Disabled college students have both benefitted and struggled because of the rise of virtual life in the time of COVID-19, depending on their access needs. Now, it is more important than ever to be a disability activist.
Disabled college students have the same desires as their non-disabled peers; they want to study, work, have fun and find friends. Their disabilities mean they have to fulfill those needs in different ways. COVID-19 brings unique risks to college students with disabilities, both because of medical bias and the fact that some disabilities could put them at greater risk for COVID-19 complications. As they work, socialize and study online to minimize their risk of catching COVID-19, some disabled college students are having an easier time than others with day-to-day life.
Conan Gillis ‘21, a math major at Cornell University, spends his free time doing disability advocacy, reading and hanging out with his fraternity brothers. Conan was born with a skeletal condition called Larsen’s Syndrome. The COVID-19 pandemic has come with health risks for Gillis, who has had respiratory issues in the past due to complications from Larsen’s Syndrome, asthma and other health concerns. However, his risks have come with a silver lining — virtual work opportunities.
In the past, Gillis has only been able to pursue research opportunities at Cornell University, where he has a bedroom outfitted with special medical equipment as well as working relationships with home health care nurses in the area.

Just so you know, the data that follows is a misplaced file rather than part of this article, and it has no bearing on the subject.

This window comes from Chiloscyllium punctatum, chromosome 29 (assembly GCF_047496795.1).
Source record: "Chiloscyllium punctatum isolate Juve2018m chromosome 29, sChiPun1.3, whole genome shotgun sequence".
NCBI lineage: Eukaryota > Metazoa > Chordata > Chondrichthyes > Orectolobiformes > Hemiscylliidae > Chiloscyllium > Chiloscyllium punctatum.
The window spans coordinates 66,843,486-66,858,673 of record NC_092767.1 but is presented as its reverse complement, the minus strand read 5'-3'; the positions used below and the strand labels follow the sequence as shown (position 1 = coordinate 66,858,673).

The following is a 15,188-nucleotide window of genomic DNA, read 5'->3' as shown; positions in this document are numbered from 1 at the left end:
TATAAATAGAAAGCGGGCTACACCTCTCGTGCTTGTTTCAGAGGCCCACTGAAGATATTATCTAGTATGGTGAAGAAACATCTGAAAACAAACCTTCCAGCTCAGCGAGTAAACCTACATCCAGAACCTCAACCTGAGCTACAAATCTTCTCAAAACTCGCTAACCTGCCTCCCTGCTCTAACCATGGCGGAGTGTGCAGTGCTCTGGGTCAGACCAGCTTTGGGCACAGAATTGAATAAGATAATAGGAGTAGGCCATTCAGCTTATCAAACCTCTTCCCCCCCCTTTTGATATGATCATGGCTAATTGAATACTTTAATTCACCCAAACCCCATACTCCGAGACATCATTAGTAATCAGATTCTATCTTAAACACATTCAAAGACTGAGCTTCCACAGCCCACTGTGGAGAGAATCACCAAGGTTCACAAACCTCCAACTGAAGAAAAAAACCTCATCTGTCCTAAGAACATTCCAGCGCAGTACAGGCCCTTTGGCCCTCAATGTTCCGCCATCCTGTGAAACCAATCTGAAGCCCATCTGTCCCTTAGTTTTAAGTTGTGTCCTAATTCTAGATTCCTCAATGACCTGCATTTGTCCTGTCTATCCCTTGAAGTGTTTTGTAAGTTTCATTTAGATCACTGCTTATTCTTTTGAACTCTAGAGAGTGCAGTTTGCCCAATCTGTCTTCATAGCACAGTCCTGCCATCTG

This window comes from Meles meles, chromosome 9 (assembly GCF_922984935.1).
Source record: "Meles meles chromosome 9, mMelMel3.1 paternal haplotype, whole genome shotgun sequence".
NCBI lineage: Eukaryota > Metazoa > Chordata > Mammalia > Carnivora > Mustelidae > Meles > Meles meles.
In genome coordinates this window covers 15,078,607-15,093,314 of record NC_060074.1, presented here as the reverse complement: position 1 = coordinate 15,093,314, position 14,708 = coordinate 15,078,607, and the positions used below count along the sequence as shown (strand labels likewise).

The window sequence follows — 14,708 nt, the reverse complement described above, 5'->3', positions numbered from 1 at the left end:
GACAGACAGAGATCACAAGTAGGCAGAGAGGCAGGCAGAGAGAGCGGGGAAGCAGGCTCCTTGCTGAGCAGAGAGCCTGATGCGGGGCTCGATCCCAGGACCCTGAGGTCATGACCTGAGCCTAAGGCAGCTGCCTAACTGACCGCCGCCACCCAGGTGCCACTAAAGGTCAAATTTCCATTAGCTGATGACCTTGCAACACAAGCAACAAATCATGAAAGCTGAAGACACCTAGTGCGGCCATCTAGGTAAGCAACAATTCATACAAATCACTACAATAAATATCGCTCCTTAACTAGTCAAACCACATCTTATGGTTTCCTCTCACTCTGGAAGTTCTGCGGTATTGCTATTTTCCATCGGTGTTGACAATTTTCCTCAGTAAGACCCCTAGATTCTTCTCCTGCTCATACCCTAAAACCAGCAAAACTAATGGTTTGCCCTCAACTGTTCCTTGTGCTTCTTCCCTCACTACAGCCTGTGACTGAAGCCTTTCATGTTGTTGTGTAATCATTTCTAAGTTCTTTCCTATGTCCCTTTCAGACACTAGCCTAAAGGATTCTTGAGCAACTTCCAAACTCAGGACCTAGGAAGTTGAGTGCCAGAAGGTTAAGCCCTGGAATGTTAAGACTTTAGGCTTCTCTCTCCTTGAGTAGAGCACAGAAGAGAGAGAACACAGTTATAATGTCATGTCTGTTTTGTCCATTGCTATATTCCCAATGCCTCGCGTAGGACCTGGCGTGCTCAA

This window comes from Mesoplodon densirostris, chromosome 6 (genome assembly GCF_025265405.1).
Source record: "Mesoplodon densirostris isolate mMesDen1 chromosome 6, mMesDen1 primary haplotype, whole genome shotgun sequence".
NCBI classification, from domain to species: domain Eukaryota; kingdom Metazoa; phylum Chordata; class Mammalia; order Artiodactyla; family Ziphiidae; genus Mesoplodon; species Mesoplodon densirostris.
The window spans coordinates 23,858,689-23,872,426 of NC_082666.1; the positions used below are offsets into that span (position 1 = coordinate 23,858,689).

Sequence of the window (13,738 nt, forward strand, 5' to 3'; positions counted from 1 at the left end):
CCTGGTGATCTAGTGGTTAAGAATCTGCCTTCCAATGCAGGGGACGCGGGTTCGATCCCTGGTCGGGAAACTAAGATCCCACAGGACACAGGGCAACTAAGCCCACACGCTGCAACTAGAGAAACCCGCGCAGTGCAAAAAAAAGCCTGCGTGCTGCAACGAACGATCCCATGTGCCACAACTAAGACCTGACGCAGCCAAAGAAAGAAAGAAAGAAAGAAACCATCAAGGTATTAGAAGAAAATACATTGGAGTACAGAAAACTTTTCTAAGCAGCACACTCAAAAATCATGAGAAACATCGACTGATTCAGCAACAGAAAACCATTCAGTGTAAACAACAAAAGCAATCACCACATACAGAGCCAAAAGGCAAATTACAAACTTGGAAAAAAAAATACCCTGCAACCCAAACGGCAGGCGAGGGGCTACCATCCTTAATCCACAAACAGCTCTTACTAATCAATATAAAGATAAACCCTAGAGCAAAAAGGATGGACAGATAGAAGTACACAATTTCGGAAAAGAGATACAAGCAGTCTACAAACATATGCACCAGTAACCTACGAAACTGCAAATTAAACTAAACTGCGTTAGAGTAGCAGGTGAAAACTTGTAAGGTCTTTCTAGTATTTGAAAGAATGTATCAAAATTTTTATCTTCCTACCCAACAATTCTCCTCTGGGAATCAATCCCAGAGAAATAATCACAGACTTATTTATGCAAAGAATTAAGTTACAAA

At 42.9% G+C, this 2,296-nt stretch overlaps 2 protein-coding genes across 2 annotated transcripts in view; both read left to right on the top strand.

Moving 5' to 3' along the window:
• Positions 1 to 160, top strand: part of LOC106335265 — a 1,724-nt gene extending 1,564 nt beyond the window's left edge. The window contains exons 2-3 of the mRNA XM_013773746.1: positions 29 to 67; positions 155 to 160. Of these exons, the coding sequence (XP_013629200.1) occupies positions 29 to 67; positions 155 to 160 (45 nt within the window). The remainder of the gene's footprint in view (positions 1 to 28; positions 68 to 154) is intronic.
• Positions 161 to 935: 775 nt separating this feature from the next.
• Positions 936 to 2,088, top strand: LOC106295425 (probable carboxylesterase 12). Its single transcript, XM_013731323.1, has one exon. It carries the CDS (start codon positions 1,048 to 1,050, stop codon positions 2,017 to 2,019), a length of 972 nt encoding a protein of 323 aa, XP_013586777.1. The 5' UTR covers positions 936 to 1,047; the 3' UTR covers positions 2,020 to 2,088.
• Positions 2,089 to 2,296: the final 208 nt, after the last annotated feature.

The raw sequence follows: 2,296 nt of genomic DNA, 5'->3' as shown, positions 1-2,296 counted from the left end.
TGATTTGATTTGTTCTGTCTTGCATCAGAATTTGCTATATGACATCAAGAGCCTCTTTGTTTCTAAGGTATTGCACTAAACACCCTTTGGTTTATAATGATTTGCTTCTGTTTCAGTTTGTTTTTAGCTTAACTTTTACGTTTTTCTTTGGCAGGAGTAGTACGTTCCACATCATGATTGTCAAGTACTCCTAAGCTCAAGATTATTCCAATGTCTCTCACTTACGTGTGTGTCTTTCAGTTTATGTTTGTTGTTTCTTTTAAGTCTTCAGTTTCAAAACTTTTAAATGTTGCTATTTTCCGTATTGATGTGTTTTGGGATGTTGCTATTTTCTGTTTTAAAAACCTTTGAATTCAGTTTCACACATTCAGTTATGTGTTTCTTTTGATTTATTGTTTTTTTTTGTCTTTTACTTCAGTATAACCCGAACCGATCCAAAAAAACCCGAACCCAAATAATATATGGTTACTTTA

“I have only ever slept long term in two bedrooms. Any room that I live in, has to have special medical equipment actually installed. Finding that is very, very hard. If I find it, there’s already somebody living there. So basically, it’s living space is one of the biggest things. The other is finding nurses because if I go somewhere, I have to hire nurses,” said Gillis.
This summer, Gillis worked online on knot theory research for Professor Andras Stipsiczin with other students from across the U.S. and abroad. This was possible for Gillis because the research program was online, allowing him to live at home in Rochester, New York, while doing research. Gillis is hopeful that even after the pandemic ends, some virtual work opportunities will remain, making internships and jobs more accessible for everyone.
“I believe there are benefits to in-person instruction and work, but I want to see some online options for education and work remain, not just for disabled people but also those who can’t afford to relocate,” said Gillis.
While digital life is more accessible than many in-person spaces for physically disabled people like Gillis, COVID-19 safety precautions have made day-to-day life more inaccessible than usual for blind, deaf and hard of hearing people. Online life is not accessible until strategies such as captions, sign language interpretation for virtual events and screen reader-friendly documents are implemented.